Start with this video that I made with my brother-in-law (the salsa king). We made a delicious meal complete with pico de gallo salsa, guacamole and red chili beef. You can see it and get a feel for what it this salsa should look like.
Making fresh salsa is more about ratios than it is about a counting tomatoes. I have written these instructions by weight, but every pepper and onion tastes different. It really is not an exact science. Make this often and play with it and you will find your perfect salsa!
Why measure by weight?
It is faster, easier and produces more consistent results to weigh your ingredients
- Produce comes is lots of shapes and sizes. Telling you to use 10 tomatoes can yield vastly different results. Whether you want to use roma tomatoes or on-the-vine tomatoes all you have to do is weigh them to know exactly how many tomatoes you need.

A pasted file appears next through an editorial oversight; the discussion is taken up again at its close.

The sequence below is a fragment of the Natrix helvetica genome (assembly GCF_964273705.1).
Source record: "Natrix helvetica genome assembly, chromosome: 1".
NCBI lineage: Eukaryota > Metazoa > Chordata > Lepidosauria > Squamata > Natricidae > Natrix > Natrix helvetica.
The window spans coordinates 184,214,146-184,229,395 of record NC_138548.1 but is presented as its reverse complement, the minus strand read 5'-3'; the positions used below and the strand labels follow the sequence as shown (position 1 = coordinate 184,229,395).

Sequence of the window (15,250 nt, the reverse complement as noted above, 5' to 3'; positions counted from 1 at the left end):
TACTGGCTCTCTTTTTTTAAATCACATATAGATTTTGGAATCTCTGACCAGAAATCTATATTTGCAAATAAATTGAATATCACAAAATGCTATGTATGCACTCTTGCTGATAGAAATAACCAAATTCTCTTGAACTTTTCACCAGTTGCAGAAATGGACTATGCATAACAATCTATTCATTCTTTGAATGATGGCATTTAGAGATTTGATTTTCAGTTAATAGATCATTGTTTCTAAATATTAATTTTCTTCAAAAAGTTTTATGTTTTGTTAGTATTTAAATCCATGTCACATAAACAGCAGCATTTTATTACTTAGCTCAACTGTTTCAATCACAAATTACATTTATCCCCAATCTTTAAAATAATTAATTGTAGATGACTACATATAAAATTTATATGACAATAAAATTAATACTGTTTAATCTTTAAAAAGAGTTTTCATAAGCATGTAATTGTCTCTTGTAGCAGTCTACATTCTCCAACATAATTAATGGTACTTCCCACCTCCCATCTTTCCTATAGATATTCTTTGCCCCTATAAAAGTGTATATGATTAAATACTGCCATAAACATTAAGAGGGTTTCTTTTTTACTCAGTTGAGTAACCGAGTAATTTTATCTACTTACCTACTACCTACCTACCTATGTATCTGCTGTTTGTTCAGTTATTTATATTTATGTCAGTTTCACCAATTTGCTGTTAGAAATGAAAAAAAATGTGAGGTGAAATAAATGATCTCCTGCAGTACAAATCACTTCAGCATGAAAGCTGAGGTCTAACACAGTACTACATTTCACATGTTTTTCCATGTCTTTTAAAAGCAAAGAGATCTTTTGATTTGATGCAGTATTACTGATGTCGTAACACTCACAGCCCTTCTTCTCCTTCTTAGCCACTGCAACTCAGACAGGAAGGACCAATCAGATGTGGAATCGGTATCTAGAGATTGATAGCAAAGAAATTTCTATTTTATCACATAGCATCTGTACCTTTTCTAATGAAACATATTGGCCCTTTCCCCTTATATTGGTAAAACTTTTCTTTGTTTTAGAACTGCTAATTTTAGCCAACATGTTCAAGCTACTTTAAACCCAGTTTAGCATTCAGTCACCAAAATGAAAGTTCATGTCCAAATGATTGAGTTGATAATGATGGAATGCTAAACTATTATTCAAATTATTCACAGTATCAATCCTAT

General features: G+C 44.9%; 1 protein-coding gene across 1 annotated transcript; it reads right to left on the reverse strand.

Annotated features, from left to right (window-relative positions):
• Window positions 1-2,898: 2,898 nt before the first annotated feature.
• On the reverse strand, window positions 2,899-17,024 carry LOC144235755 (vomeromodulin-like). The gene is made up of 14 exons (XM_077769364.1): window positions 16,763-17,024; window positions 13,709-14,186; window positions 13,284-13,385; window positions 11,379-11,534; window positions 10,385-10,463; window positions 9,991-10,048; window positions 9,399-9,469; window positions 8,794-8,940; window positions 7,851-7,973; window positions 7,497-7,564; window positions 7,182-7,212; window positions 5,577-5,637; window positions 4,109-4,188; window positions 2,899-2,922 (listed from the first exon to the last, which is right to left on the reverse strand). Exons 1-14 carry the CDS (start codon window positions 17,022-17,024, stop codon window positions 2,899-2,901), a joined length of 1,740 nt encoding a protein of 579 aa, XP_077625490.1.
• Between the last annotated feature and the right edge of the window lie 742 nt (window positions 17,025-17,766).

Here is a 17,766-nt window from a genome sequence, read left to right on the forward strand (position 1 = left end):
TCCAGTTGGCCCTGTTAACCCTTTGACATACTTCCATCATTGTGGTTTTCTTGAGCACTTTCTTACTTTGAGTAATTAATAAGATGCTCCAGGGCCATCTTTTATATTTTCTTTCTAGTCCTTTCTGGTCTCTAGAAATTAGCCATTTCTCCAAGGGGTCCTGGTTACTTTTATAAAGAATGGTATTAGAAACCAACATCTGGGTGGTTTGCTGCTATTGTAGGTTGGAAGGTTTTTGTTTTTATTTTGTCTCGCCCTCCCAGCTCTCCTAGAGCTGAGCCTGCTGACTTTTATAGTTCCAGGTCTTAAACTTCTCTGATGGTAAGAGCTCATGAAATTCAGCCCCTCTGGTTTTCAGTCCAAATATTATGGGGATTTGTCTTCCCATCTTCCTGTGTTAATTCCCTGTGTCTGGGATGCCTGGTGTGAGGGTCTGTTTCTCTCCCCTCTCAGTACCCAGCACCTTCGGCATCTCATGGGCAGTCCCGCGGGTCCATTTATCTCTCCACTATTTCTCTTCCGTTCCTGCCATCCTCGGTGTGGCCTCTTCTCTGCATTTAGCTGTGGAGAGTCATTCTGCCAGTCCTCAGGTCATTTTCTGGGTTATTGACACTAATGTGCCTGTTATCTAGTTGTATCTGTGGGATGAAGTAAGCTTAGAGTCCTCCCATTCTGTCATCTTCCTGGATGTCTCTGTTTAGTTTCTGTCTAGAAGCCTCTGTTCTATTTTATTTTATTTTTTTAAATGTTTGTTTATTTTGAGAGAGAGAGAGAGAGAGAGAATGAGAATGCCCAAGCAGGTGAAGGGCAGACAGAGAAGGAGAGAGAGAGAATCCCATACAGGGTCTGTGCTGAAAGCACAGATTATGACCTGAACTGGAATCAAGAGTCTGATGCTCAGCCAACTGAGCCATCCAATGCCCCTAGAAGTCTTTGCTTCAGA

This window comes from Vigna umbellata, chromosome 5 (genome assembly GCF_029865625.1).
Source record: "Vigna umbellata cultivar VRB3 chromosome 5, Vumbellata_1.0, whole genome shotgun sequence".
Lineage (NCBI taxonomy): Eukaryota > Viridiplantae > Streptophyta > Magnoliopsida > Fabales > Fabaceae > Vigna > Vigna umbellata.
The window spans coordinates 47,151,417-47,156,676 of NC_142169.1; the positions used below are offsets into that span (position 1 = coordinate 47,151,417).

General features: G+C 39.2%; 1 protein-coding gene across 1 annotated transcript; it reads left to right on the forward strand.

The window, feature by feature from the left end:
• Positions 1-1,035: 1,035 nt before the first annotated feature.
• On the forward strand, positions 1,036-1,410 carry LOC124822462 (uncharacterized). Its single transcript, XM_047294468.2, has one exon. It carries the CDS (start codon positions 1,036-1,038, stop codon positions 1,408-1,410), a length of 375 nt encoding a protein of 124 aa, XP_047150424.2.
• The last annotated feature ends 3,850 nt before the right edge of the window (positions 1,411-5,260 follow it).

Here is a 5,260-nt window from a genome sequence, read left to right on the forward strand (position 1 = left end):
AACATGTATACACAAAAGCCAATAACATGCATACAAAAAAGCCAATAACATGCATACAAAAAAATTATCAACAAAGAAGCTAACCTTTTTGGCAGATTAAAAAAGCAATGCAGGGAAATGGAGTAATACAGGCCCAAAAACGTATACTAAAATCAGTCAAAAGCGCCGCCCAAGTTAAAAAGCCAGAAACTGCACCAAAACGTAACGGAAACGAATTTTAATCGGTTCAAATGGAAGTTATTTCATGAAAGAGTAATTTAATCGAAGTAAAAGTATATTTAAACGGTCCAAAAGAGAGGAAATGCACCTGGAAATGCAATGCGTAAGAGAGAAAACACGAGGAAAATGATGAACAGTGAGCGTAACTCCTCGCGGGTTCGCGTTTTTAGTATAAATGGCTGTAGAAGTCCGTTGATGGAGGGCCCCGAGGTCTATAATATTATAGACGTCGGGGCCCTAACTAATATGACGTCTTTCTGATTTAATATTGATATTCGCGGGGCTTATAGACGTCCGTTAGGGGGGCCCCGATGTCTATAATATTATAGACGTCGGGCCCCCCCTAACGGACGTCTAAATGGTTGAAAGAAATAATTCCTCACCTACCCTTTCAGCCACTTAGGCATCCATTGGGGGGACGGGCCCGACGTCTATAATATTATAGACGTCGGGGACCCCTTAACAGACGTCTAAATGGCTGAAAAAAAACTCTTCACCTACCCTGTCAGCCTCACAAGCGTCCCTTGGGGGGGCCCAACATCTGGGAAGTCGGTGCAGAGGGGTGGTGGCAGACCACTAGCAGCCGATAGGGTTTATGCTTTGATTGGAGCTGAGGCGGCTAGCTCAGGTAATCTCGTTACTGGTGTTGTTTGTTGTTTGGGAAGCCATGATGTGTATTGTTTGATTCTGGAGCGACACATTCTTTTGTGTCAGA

- Measuring chopped veggies is unreliable. The finer you chop, the more you can fit into the measuring cup.
- You can weigh your veggies at the store and just come home and chop – so simple!
The best ingredients for making pico de gallo salsa
Tomatoes are the base of your salsa. The tomato I love best is the roma tomato. It is also known as a paste tomato. It is meaty but not very watery. This will give great body to your salsa. Make sure your tomatoes are nice and ripe. Underripe tomatoes make very bland salsa. When I am making salsa for dinner (for our family of 7) I use between 3-4 pounds of tomatoes. This will yield approximately 2 quarts of salsa.
Next comes onions. I use whatever I have on hand but my favorite onion for salsa is white onions. The crisp and very fresh taste of white onions complements the tomatoes and cilantro nicely. You will use approximately 1 large (10-14 ounces before cutting) onion for every three pounds of tomatoes. This will vary depending on how strong and how big your onion is.